When you read a tweet, you have the choice, dare I say power, to reply. You have the ability to make that one person (or group of two) feel more comfortable.
Amy Donohue says:
“Twitter is a party that your neighbor’s brother-in-law’s mother is having. You won’t know ANYONE when you get there. How are you going to get through it? Easy. You start jumping in on conversations and learning about others, so you make friends. Talk about what THEY are talking about and, eventually, they will ask about YOU.”
Case in Point:
Today I tweeted (from my @gidgey account), my Foursquare check-in. It resulted in 13 replies with three people talking, because Chef Ivan Flowers asked me one simple question: “How do you get your burger?”
— Chef Ivan Flowers (@ChefIvanFlowers) January 22, 2014
If you’re still reading, let’s address the original question.
How do you start a conversation on Twitter?
There are two major strategies to start a conversation on Twitter: asking a question or commenting upon a tweet.
Being the cliche introvert, my husband always told me to ask questions at parties. “People love to talk about themselves.” It’s true. In Carol Stephen’s “Social Media Conversation Starters,” she advises us to make the conversation about the other person.
“Don’t be waiting for a break in the conversation so you can talk about yourself. Let the other person lead and be willing to be surprised by listening.”
If you’re still at a loss, bookmark “101 Conversation Starters” and refer to it often.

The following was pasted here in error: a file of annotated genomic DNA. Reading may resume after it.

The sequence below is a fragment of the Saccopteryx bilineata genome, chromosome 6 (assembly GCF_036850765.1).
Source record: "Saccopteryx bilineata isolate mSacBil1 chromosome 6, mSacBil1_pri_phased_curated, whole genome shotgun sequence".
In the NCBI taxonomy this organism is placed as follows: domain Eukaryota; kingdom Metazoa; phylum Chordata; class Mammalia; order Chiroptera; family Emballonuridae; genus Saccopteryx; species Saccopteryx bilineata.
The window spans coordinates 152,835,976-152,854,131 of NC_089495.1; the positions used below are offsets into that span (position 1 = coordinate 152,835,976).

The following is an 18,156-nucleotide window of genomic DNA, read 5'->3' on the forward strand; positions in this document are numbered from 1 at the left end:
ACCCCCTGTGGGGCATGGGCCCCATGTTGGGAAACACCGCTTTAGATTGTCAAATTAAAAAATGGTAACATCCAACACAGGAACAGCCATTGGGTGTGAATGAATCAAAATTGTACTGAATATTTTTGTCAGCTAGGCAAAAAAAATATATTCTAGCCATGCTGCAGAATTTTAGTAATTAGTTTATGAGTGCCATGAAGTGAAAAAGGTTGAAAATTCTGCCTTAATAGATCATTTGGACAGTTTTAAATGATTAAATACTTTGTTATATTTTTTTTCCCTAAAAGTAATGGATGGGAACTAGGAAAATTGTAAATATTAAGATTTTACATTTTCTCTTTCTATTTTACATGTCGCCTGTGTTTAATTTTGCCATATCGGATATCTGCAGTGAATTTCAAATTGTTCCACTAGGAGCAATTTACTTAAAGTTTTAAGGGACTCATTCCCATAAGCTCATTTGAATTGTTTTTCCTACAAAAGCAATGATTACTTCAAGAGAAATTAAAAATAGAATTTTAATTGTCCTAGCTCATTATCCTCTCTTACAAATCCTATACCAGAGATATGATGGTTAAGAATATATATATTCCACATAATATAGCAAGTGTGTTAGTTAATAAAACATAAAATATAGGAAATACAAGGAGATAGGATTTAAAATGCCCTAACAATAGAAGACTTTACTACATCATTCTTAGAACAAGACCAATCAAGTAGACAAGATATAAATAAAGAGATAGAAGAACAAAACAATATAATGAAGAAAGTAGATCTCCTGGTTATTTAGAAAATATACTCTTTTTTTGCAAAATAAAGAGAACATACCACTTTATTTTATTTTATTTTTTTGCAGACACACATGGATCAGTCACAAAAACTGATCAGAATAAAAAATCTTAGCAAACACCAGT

Tweet a Question in a Reply
You can ask questions about a user’s bio which is made easier if you have commonalities.
For example, if someone’s bio says they live in Fresno and you went to Fresno State, you can ask about the school, weather, restaurants. Mix a question with a bit of empathy for the best impact.
For example (Twitter handles are fictitious):
@Fresno_Guy I used to go to Fresno State. How are the Bulldogs doing?
@Fresno_Guy Oh man. I remember Central Valley winters. How’s the Tulle Fog treating you?
If you have a sport or sport team in common, you can ask their opinion on recent coaching decisions or who they think will win the next meet.
Curiosity also fuels conversation.
If you find a hot air balloon pilot, but have never been, ask them about their passion.
@BeautifulBalloon Where is your favorite place to fly?
@BeautifulBalloon What is your favorite festival?
Comment Upon a Tweet
The comment tweet is my favorite form of Old School retweeting.
When you see a tweet that sparks your interest, copy/paste or Old School RT with a comment in front. This method keeps some of the context intact.
Then you wait for them to respond.
My disclaimer is that people often will not respond right away. Honestly, I’ve had people wait a week (or worse ignore me altogether). The ball is in your court. If it really offends you, unfollow them and chalk it up to a loss. This kind of stuff happens in real life, too, remember.
I double-dog dare you to try it for a week or two. Spend five to ten minutes a day looking at your lists or home feed and pressing the reply button. Start a conversation. You never know what you might learn or who you may meet.
Am I in left field? Off my rocker? Sound off in the comments below or send me a tweet.